On December 19, 1799, Nolan married Frances Lintot, daughter of a prominent Natchez planter. He intended to meet with Thomas Jefferson, who had written him concerning Texas and its herds of wild horses, but the meeting apparently never took place. Instead, Nolan was soon making plans for another trip to Texas, even though he could not obtain a passport and knew that it would be a dangerous undertaking. It is unknown if he revised his will on this occasion. He left Natchez at the head of a body of well-armed men in October 1800 and made his way to the area north of Nacogdoches. He then proceeded to a McLennan or Hill County tributary of the Brazos River (the exact location is disputed), where he erected a small fortification, including some corrals, and began catching mustangs. He was killed there by troops from Nacogdoches sent out to intercept him. Historical sources conflict regarding the exact date of the attack and Nolan's death. Spanish commander Miguel Francisco Músquiz recorded the event on March 21, 1801, in his diary. In his memoir, Peter Ellis Bean, a member of Nolan's expedition, gave the date as March 22, 1801. His men were captured and tried, and spent years in prison for their part in Nolan's final expedition, the precise nature of which has not yet been satisfactorily explained.
Because of the decade Nolan spent in Texas on his mustanging expeditions he has become recognized as the first of a long line of filibusters that eventually helped to free Texas from Spanish and Mexican rule. He is often credited with being the first Anglo-American to map Texas, but his map has never been found. His observations were passed on to Wilkinson, however, who used them to produce a map of the Texas-Louisiana frontier around 1804. Nolan was survived only six months by his wife, who gave birth to a son shortly before she died. This son, Philip, did not live to adulthood. Nolan was named as the father of a girl, María Josefa, born out of wedlock at Bexar to Gertrudis Quiñones in 1798. According to the census of 1815 both mother and daughter were living at San José y San Miguel de Aguayo Mission at that time, but their fate is unknown. See also NOLAN EXPEDITIONS.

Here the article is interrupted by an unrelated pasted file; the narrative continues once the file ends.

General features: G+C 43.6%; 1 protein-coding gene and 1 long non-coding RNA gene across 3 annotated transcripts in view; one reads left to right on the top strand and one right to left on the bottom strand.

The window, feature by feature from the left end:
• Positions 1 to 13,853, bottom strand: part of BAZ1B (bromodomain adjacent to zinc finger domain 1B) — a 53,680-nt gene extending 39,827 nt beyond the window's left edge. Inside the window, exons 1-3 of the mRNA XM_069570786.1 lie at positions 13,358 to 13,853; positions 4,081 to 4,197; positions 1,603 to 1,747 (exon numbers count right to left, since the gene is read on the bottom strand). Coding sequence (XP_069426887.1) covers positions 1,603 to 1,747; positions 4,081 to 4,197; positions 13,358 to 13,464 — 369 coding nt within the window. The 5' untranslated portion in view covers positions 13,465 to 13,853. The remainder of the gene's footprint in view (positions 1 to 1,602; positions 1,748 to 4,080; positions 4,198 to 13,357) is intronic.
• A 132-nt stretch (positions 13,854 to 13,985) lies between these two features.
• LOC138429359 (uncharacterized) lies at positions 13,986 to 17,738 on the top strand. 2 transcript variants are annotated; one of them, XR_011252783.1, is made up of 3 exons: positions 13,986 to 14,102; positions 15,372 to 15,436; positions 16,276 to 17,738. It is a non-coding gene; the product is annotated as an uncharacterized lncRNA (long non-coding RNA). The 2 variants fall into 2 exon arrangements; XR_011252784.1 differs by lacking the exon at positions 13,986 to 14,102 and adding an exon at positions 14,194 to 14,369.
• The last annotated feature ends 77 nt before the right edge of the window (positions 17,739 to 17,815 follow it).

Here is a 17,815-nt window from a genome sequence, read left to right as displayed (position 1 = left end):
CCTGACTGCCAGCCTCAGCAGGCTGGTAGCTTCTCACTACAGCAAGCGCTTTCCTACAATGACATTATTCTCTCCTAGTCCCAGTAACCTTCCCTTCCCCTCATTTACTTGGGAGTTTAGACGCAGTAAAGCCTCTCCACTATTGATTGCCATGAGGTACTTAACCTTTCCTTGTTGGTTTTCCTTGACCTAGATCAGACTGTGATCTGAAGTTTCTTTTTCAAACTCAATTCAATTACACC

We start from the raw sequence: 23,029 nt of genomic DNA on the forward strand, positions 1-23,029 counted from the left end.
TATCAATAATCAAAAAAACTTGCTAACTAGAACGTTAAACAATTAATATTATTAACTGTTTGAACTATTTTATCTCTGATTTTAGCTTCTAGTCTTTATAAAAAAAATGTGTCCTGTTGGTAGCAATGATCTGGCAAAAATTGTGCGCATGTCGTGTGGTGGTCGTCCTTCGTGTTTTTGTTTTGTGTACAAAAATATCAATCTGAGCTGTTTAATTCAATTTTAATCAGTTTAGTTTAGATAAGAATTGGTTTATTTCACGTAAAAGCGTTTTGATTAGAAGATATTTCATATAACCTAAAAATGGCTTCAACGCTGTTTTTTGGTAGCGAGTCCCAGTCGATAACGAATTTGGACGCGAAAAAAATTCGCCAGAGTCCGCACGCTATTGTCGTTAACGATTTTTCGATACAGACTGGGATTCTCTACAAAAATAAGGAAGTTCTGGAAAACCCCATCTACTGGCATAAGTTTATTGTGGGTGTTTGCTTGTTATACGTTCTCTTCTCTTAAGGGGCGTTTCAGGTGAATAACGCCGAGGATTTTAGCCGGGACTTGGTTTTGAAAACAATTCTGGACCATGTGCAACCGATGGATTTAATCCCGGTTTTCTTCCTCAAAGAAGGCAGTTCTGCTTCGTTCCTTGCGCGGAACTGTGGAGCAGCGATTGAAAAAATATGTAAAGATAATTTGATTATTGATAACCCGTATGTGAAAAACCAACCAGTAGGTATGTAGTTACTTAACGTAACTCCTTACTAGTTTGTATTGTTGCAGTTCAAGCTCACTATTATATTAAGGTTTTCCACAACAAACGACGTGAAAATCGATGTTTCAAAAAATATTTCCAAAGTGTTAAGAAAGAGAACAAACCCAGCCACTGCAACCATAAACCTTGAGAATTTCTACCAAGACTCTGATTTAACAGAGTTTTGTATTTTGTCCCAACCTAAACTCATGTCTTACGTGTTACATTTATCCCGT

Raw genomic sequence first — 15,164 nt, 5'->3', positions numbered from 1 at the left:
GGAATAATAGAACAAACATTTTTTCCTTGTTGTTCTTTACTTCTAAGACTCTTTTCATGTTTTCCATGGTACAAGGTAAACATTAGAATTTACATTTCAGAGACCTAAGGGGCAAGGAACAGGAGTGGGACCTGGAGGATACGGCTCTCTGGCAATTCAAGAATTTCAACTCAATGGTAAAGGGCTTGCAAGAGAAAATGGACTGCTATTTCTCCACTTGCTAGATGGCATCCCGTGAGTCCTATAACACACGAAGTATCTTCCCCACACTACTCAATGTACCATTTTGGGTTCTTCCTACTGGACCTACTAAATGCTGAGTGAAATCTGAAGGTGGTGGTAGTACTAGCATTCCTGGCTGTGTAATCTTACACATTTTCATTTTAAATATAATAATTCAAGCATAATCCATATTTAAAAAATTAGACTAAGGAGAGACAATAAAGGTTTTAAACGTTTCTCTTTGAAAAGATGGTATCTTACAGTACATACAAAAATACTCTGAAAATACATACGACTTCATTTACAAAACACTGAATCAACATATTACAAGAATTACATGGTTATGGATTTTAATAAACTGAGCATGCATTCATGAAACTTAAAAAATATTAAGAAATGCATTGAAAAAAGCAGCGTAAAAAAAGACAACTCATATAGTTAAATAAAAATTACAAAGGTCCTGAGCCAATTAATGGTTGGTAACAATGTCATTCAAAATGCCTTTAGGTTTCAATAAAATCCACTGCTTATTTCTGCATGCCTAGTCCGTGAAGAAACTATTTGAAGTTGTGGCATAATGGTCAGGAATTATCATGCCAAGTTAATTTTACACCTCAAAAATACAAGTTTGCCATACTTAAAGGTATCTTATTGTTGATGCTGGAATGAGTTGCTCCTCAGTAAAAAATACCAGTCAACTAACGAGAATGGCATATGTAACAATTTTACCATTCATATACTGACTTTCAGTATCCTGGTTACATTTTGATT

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Maurine T. Wilson and Jack Jackson, Philip Nolan and Texas: Expeditions to the Unknown Land, 1791–1801 (Waco: Texian Press, 1987).
Politics and Government
The following, adapted from the Chicago Manual of Style, 15th edition, is the preferred citation for this entry.
Handbook of Texas Online,
accessed June 25, 2022,
Published by the Texas State Historical Association.
Original Publication Date:
Most Recent Revision Date:
May 1, 1995